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Theme of outsiders in both "The Color Purple" and "Wuthering Heights"

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English Probably the first indication of the theme of outsiders is the arrival of heathcliff to Wuthering heights as a child. Old Mr. Earnshaw returns to his family from a trip to Liverpool with the child as a "gift from god" but the more liked observation is the children's remark of him as a "gipsy brat" and a "dirty ragged black-haired child". Catherine and Hindley immediately dislike the outsider mainly because the presents which their father had promised had been either crushed or lost on the way home .Mrs. earshaw too is appalled at the idea of having to feed him and clothe him as well. He is considered an outsider more than any other character in the novel because, well because he is! , metaphorically and literally. He is then reduced to the status of a servant or in other words he has been turned into a pariah-an outcast, when Earnshaw died and passed Wuthering heights to Hindley. He "drove him from their company to the servants, depriving him of the instructions of the curate, and insisted that he should labour out of doors instead". When heathcliff and Cathy were caught at Thrushcross Grange , laughing at the lintons they were both considered social outsiders to Thrushcross Grange, even though Cathy isn't, they two together were because they were "foreigners". ...read more.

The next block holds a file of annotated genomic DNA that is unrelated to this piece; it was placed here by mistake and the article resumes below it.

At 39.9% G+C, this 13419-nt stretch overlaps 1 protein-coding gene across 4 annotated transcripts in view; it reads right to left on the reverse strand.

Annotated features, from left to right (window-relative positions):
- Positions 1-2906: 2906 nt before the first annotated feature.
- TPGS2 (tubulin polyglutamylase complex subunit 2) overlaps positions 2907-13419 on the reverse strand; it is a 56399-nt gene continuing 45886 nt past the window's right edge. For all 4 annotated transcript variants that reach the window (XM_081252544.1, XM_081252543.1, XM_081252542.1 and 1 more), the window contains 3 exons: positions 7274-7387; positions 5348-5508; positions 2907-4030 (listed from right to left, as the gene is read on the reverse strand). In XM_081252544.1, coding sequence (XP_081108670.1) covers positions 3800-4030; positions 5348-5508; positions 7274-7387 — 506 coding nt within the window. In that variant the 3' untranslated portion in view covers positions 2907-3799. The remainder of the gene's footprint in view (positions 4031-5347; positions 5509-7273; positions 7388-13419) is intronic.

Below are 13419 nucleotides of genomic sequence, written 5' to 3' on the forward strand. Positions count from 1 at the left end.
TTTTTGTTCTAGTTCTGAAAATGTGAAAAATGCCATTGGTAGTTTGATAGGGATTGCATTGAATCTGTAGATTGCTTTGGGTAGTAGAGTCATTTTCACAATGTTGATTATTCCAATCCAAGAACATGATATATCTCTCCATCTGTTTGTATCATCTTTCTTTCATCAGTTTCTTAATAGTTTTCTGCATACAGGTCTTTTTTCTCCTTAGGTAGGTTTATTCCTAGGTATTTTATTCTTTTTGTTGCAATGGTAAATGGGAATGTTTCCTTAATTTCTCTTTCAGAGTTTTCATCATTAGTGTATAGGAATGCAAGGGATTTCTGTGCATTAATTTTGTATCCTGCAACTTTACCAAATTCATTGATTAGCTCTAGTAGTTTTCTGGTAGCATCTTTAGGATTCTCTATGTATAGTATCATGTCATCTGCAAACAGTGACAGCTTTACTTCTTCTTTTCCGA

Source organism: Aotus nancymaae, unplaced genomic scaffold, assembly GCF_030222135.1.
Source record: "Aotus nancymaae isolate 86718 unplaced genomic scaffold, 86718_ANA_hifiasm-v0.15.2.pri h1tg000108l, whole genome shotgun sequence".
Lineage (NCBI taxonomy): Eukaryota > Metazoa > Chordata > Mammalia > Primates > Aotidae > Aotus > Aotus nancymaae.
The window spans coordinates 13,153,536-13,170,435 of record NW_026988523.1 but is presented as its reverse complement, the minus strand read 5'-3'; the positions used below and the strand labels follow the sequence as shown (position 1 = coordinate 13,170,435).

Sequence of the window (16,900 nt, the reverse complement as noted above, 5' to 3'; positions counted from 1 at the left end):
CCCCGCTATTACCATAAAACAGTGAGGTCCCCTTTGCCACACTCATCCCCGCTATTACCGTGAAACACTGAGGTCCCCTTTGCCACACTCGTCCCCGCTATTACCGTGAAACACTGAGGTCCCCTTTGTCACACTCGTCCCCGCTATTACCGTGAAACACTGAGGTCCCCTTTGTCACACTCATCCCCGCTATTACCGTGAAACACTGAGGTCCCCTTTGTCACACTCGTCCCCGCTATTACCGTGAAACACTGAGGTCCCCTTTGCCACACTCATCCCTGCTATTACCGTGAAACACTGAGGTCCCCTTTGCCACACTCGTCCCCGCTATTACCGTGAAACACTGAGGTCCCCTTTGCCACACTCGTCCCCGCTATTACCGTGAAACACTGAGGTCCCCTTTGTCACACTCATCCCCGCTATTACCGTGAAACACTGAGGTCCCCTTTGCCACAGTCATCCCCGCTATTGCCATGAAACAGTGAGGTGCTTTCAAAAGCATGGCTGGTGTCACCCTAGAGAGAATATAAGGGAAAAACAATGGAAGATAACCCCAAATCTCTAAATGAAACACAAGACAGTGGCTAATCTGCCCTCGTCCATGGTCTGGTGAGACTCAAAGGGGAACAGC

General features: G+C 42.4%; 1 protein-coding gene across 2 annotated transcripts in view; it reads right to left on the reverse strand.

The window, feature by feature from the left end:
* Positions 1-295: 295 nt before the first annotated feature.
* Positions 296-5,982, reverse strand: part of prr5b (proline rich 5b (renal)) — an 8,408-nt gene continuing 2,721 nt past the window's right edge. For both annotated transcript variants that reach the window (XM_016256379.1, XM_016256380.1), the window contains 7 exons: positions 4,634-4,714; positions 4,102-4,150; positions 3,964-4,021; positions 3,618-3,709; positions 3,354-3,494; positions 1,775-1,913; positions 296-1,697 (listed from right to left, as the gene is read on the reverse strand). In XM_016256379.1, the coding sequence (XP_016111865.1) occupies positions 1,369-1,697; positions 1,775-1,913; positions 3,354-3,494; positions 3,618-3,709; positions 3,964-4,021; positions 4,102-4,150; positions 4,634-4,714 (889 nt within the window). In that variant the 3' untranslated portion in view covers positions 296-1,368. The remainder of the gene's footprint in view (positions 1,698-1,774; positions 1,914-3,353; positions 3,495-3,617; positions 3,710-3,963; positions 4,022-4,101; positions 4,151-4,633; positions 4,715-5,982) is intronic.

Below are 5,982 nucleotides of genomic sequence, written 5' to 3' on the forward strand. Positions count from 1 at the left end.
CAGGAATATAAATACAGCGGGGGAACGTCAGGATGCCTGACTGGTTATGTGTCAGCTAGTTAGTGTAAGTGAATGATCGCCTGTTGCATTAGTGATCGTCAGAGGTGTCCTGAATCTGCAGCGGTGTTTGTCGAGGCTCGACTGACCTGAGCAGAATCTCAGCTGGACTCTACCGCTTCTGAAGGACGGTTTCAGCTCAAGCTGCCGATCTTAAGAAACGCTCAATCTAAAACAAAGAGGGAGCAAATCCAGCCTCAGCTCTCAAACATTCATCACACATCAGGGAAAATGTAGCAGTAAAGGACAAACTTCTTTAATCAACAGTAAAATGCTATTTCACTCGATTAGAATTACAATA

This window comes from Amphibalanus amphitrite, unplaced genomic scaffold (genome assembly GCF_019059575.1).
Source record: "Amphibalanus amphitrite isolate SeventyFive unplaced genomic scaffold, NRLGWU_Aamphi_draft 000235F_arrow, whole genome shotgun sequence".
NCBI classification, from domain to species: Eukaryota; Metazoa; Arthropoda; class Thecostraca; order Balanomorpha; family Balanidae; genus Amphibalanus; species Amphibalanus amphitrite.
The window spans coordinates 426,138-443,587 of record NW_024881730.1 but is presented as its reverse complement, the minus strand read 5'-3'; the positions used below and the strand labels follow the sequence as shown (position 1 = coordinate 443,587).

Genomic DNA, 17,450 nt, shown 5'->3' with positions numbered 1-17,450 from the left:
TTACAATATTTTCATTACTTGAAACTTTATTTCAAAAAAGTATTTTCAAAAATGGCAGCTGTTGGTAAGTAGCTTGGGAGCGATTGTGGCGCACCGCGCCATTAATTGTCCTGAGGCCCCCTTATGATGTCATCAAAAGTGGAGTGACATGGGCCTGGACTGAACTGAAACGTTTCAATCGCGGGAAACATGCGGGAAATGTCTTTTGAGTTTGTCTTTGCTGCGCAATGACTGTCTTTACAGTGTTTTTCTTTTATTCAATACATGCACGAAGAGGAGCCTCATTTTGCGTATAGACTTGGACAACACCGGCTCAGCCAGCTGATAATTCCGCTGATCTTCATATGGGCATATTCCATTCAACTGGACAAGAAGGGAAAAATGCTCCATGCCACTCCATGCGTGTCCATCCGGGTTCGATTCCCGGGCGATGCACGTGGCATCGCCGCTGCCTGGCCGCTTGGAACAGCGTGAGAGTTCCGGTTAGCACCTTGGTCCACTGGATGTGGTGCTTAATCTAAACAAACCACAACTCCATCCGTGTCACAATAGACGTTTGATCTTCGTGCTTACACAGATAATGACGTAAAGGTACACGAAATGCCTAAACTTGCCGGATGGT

Lockwood's first impression of the place is "in all England, I do not believe that I could have fixed on a situation so completely removed from the stir of society" this indicates the extent to which Wuthering heights stands alone and isolated this is somewhat symbolic for it distances the cruel, barbarous and bizarrely excessive events from everyday life. It also shows the helplessness of the victims of these events and their defenselessness since it is very difficult to get help. One of the most outspoken and clearly proving-its-existence quotes is "we don't in general take to foreigners here, Mr. Lockwood, unless they take to us first" this shows that outsiders are definitely unwelcomed guests and are only to be approved of after they can be trusted and even after they have been taken into guardianship (for example young Heathcliff, Hareton and Linton) they can still be prejudiced and treated "infernally". The second example of an outsider in Wuthering heights (after Heathcliff) is of course Isabella linton she has been taken out of her home at thrushcross grange and moved to the outsider status in Wuthering heights she writes (to nelly dean) ...read more.


and does not understand her body, she becomes an outsider to her 2 children and does not get to know them and hence they become outsiders. Mr____ tries to define her being "you black, you pore, you ugly, you a woman. Goddam, you nothing at all" but fails since his description is merely superficial but still has a big affect on celie's development. Another social outsider in the color purple is of course Shug Avery, in the beginning of the novel she was discriminated against for being well, a "slut, hussy, heifer and street cleaner" of course people did not consider that as a life choice because of the platitude people at that time had for the role of women...especially black women. When Shug Avery became sick "nobody in this town wants to take the Queen Honeybee in." Everyone is afraid of her because they believe that Shug has the "nasty woman disease". The olinka people are made to be outsiders to the whites that own the land, but have very different lifestyle which cause them to be unwanted. Tashi did not want to marry Adam because she feared she would be discriminated against in America because of the different way she looks and because she is an outsider again both metaphorically and literally. ...read more.

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